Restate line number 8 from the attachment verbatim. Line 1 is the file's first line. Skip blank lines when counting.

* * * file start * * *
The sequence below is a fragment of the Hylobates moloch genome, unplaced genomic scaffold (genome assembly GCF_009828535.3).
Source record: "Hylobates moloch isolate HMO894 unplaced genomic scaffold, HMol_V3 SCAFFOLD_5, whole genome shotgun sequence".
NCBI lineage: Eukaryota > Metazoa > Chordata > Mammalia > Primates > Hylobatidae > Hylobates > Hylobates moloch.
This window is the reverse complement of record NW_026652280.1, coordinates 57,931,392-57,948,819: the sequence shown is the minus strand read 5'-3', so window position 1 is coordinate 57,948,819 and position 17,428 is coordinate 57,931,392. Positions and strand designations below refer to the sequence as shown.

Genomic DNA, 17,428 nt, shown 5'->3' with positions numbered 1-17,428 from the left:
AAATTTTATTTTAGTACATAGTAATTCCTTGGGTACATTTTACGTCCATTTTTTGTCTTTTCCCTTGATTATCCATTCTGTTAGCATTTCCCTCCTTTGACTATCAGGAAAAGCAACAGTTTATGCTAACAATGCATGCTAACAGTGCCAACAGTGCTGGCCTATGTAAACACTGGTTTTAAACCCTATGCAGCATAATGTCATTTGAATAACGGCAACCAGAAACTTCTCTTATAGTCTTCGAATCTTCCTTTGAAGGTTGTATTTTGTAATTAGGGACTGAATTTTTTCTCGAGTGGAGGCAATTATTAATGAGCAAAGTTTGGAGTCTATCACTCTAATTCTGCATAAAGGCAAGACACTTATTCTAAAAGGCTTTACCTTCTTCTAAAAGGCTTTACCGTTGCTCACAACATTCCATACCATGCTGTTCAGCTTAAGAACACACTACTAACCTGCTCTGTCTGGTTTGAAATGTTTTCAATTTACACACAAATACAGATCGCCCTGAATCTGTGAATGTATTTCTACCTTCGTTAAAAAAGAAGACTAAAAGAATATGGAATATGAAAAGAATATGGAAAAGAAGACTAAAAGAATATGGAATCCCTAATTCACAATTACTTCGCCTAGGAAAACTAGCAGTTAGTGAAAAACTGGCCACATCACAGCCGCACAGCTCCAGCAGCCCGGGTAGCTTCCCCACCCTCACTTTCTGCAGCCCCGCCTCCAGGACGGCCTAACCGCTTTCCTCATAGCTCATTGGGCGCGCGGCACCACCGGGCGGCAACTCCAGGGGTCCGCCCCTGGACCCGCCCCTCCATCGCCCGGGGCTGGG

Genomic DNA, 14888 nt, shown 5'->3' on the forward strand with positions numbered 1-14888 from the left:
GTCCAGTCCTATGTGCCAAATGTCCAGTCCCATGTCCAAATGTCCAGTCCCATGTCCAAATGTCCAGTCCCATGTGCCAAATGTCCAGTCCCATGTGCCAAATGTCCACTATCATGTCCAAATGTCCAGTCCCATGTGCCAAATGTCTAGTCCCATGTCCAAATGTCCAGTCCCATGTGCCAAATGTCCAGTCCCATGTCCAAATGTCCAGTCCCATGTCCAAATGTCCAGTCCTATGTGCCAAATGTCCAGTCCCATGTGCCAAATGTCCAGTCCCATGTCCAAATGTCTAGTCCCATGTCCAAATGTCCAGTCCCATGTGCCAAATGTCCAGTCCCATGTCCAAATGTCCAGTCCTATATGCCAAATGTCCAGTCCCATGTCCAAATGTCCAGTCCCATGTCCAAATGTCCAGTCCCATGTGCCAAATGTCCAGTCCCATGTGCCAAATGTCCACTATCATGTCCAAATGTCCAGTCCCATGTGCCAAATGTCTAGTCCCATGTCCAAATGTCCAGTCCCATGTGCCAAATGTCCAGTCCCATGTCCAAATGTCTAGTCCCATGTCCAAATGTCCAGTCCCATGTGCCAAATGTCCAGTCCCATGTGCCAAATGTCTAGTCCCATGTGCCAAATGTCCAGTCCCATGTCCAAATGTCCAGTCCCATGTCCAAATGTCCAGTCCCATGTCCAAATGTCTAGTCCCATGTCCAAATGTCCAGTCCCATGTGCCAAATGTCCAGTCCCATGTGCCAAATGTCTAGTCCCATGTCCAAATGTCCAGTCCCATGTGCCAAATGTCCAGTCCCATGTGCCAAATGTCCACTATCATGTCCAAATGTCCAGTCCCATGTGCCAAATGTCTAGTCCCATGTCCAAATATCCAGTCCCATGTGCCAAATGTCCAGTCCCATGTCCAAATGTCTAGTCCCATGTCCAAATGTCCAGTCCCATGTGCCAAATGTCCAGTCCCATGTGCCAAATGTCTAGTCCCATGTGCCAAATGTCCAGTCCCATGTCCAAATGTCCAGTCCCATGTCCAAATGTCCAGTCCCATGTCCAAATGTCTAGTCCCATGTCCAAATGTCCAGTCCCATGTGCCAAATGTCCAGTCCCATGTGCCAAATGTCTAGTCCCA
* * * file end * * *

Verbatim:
GTCCAGTCCTATGTGCCAAATGTCCAGTCCCATGTCCAAATGTCCAGTCCCATGTCCAAATGTCCAGTCCCATGTGCCAAATGTCCAGTCCCATGTGCCAAATGTCCACTATCATGTCCAAATGTCCAGTCCCATGTGCCAAATGTCTAGTCCCATGTCCAAATGTCCAGTCCCATGTGCCAAATGTCCAGTCCCATGTCCAAATGTCCAGTCCCATGTCCAAATGTCCAGTCCTATGTGCCAAATGTCCAGTCCCATGTGCCAAATGTCCAGTCCCATGTCCAAATGTCTAGTCCCATGTCCAAATGTCCAGTCCCATGTGCCAAATGTCCAGTCCCATGTCCAAATGTCCAGTCCTATATGCCAAATGTCCAGTCCCATGTCCAAATGTCCAGTCCCATGTCCAAATGTCCAGTCCCATGTGCCAAATGTCCAGTCCCATGTGCCAAATGTCCACTATCATGTCCAAATGTCCAGTCCCATGTGCCAAATGTCTAGTCCCATGTCCAAATGTCCAGTCCCATGTGCCAAATGTCCAGTCCCATGTCCAAATGTCTAGTCCCATGTCCAAATGTCCAGTCCCATGTGCCAAATGTCCAGTCCCATGTGCCAAATGTCTAGTCCCATGTGCCAAATGTCCAGTCCCATGTCCAAATGTCCAGTCCCATGTCCAAATGTCCAGTCCCATGTCCAAATGTCTAGTCCCATGTCCAAATGTCCAGTCCCATGTGCCAAATGTCCAGTCCCATGTGCCAAATGTCTAGTCCCATGTCCAAATGTCCAGTCCCATGTGCCAAATGTCCAGTCCCATGTGCCAAATGTCCACTATCATGTCCAAATGTCCAGTCCCATGTGCCAAATGTCTAGTCCCATGTCCAAATATCCAGTCCCATGTGCCAAATGTCCAGTCCCATGTCCAAATGTCTAGTCCCATGTCCAAATGTCCAGTCCCATGTGCCAAATGTCCAGTCCCATGTGCCAAATGTCTAGTCCCATGTGCCAAATGTCCAGTCCCATGTCCAAATGTCCAGTCCCATGTCCAAATGTCCAGTCCCATGTCCAAATGTCTAGTCCCATGTCCAAATGTCCAGTCCCATGTGCCAAATGTCCAGTCCCATGTGCCAAATGTCTAGTCCCA